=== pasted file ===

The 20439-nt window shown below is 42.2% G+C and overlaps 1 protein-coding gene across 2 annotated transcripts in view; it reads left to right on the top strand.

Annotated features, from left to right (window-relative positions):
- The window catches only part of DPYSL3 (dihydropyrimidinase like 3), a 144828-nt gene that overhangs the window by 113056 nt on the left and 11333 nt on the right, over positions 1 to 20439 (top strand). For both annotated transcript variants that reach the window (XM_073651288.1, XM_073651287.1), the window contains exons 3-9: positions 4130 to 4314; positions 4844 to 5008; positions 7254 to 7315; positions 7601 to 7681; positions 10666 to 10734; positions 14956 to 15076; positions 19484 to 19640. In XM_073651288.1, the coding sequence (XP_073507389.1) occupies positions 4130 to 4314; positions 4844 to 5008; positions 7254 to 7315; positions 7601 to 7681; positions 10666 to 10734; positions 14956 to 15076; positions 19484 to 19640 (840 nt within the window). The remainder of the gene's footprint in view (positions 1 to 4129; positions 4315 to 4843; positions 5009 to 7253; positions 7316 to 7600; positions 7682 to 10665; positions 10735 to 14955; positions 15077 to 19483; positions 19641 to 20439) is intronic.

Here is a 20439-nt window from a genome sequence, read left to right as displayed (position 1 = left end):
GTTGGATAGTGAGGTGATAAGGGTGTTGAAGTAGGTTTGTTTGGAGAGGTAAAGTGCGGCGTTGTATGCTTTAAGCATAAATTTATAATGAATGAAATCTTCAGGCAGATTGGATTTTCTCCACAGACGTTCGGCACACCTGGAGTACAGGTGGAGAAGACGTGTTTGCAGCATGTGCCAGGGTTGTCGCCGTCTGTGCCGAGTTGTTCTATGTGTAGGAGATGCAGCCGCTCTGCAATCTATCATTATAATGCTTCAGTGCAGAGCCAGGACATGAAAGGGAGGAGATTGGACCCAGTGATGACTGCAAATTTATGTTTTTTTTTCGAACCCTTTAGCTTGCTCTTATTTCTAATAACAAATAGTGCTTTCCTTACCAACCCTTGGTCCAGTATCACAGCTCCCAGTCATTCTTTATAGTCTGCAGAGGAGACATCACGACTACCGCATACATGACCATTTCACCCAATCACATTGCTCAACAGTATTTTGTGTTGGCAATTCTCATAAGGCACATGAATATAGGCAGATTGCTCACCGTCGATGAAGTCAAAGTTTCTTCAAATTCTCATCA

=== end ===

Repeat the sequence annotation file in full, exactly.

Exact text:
The 20439-nt window shown below is 42.2% G+C and overlaps 1 protein-coding gene across 2 annotated transcripts in view; it reads left to right on the top strand.

Annotated features, from left to right (window-relative positions):
- The window catches only part of DPYSL3 (dihydropyrimidinase like 3), a 144828-nt gene that overhangs the window by 113056 nt on the left and 11333 nt on the right, over positions 1 to 20439 (top strand). For both annotated transcript variants that reach the window (XM_073651288.1, XM_073651287.1), the window contains exons 3-9: positions 4130 to 4314; positions 4844 to 5008; positions 7254 to 7315; positions 7601 to 7681; positions 10666 to 10734; positions 14956 to 15076; positions 19484 to 19640. In XM_073651288.1, the coding sequence (XP_073507389.1) occupies positions 4130 to 4314; positions 4844 to 5008; positions 7254 to 7315; positions 7601 to 7681; positions 10666 to 10734; positions 14956 to 15076; positions 19484 to 19640 (840 nt within the window). The remainder of the gene's footprint in view (positions 1 to 4129; positions 4315 to 4843; positions 5009 to 7253; positions 7316 to 7600; positions 7682 to 10665; positions 10735 to 14955; positions 15077 to 19483; positions 19641 to 20439) is intronic.

Here is a 20439-nt window from a genome sequence, read left to right as displayed (position 1 = left end):
GTTGGATAGTGAGGTGATAAGGGTGTTGAAGTAGGTTTGTTTGGAGAGGTAAAGTGCGGCGTTGTATGCTTTAAGCATAAATTTATAATGAATGAAATCTTCAGGCAGATTGGATTTTCTCCACAGACGTTCGGCACACCTGGAGTACAGGTGGAGAAGACGTGTTTGCAGCATGTGCCAGGGTTGTCGCCGTCTGTGCCGAGTTGTTCTATGTGTAGGAGATGCAGCCGCTCTGCAATCTATCATTATAATGCTTCAGTGCAGAGCCAGGACATGAAAGGGAGGAGATTGGACCCAGTGATGACTGCAAATTTATGTTTTTTTTTCGAACCCTTTAGCTTGCTCTTATTTCTAATAACAAATAGTGCTTTCCTTACCAACCCTTGGTCCAGTATCACAGCTCCCAGTCATTCTTTATAGTCTGCAGAGGAGACATCACGACTACCGCATACATGACCATTTCACCCAATCACATTGCTCAACAGTATTTTGTGTTGGCAATTCTCATAAGGCACATGAATATAGGCAGATTGCTCACCGTCGATGAAGTCAAAGTTTCTTCAAATTCTCATCA